Most of my facebook friends are aware at how indignant I get when anyone has so little respect for themselves and for American History that they exhibit how stupid they are and how poor their education has been by reporting, citing, and otherwise repeating statements which either have no basis in history whatsoever (Michele Bachmann's statement that 9 year old John Quincy Adams was a founding father), or are total misrepresentations of fact (Sarah Palin's outrageous and laughable retelling of Paul Revere's ride to warn the British that the British were coming). The proof to me that their education has been without merit or effect is that they cannot even recognize how unlikely some statements would be coming out of the mouths of the founding fathers. Recently a friend posted the following:
“A free people ought not only be armed and disciplined, but they should have sufficient arms and ammunition to maintain a status of independence from any who might attempt to abuse them, which would include their own government"
The alleged quote is ascribed to George Washington, sometimes as part of his First Annual Message to Congress (January 8, 1790). Good luck trying to find it anywhere in that message … or for that matter, in any legitimate source of Washington's notes, messages, thoughts, and so forth. The actual likely quote is from George Washington's First State of the Union, and it goes like this:
"A free people ought not only to be armed, but disciplined; to which end a uniform and well-digested plan is requisite; and their safety and interest require that they should promote such manufactories as tend to render them independent of others for essential, particularly military, supplies."
While I'm on a roll, here's another statement attributed to George Washington at the Second Session of the First Congress, and quoted as freely as the misquote above, but this one is amusing on several levels. The quote: (sometimes referred to as the “Liberty Teeth” speech):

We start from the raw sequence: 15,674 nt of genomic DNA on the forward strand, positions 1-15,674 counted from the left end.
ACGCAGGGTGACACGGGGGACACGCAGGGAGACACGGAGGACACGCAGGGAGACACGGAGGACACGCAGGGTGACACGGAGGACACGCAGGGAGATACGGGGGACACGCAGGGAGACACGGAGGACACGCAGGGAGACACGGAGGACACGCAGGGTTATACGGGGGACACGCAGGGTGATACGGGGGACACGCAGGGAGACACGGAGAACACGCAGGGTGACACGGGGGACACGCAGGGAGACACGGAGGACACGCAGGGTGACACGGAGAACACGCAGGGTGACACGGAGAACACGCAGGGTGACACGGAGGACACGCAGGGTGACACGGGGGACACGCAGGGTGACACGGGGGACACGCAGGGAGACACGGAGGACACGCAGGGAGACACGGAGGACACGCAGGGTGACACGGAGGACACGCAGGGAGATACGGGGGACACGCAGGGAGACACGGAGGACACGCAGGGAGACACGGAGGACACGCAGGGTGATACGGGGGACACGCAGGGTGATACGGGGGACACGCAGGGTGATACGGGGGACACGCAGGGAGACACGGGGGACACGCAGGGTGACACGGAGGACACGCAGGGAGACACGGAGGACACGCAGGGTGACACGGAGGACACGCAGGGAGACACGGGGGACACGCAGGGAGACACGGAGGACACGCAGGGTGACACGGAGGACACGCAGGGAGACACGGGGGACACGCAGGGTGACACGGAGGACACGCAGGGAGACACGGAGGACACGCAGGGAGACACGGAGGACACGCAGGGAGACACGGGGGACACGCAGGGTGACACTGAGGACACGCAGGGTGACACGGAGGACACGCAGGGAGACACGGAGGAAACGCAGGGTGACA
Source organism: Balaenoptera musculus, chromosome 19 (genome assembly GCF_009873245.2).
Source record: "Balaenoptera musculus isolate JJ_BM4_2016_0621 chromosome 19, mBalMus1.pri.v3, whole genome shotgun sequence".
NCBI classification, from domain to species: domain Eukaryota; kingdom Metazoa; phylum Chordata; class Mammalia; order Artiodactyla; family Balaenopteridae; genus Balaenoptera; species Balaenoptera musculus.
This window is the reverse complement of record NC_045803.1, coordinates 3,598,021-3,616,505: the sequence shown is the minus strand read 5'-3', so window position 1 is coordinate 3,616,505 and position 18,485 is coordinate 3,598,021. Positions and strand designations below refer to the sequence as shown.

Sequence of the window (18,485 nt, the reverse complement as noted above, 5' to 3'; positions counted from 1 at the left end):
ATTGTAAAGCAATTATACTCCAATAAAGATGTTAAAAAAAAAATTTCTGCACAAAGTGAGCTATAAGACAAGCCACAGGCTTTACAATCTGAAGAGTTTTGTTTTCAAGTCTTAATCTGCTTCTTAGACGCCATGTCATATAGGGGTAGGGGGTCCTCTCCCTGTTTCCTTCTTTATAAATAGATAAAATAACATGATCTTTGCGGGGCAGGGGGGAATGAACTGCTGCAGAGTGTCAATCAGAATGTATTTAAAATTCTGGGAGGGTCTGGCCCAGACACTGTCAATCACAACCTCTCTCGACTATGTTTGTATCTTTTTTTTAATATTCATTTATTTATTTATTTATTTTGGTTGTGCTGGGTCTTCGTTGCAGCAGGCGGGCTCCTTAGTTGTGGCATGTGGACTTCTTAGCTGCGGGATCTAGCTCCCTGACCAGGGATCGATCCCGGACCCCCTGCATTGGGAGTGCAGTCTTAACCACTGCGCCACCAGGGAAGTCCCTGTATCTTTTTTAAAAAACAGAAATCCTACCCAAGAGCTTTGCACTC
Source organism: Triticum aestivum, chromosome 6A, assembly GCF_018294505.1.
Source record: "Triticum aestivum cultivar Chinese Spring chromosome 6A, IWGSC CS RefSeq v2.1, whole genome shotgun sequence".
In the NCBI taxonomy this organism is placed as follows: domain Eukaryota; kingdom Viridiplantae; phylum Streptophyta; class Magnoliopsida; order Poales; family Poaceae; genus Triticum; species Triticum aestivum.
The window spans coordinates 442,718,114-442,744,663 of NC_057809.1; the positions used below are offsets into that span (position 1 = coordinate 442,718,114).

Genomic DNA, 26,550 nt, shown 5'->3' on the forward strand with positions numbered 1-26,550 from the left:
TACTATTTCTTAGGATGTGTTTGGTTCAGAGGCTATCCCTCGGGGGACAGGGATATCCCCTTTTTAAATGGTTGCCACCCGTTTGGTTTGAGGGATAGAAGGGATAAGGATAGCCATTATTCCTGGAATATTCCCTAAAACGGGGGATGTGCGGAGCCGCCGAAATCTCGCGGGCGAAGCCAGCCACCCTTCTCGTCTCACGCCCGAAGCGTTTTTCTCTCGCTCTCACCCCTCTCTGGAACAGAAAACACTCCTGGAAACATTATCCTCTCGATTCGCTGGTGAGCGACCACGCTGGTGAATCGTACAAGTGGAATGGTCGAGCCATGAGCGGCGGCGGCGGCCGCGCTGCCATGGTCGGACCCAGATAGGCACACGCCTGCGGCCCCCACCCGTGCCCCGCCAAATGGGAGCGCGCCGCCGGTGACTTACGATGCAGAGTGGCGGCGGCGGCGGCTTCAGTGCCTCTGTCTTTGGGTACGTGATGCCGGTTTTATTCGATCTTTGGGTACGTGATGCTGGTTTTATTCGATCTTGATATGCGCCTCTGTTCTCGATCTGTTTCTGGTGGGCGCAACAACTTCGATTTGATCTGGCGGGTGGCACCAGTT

“Firearms stand next in importance to the Constitution itself. They are the American people's liberty teeth and keystone under independence. The church, the plow, the prairie wagon, and citizen's firearms are indelibly related. From the hour the Pilgrims landed, to the present day, events, occurrences, and tendencies prove that to insure peace, security and happiness, the rifle and the pistol are equally indispensable. Every corner of this land knows firearms, and more than 99 99/100 percent of them by their silence indicate they are in safe and sane hands. The very atmosphere of firearms anywhere and everywhere restrains evil interference; they deserve a place with all that's good. When firearms go, all goes; we need them every hour.”
First, there is NO reference to it or anything like it in any of Washington's personal papers, notes, thoughts, and so forth. Second, the reference to “99 99/100ths” is a very unusual construct to find in any 18th Century comment – this may be the only one! Third, the reference to the “prairie wagon” is a most interesting anachronism; there was no American prairie as yet within the time frame of the 2nd session of the first Congress from February 16, 1790 to August 12, 1790 – the prairie in question belonged to the French.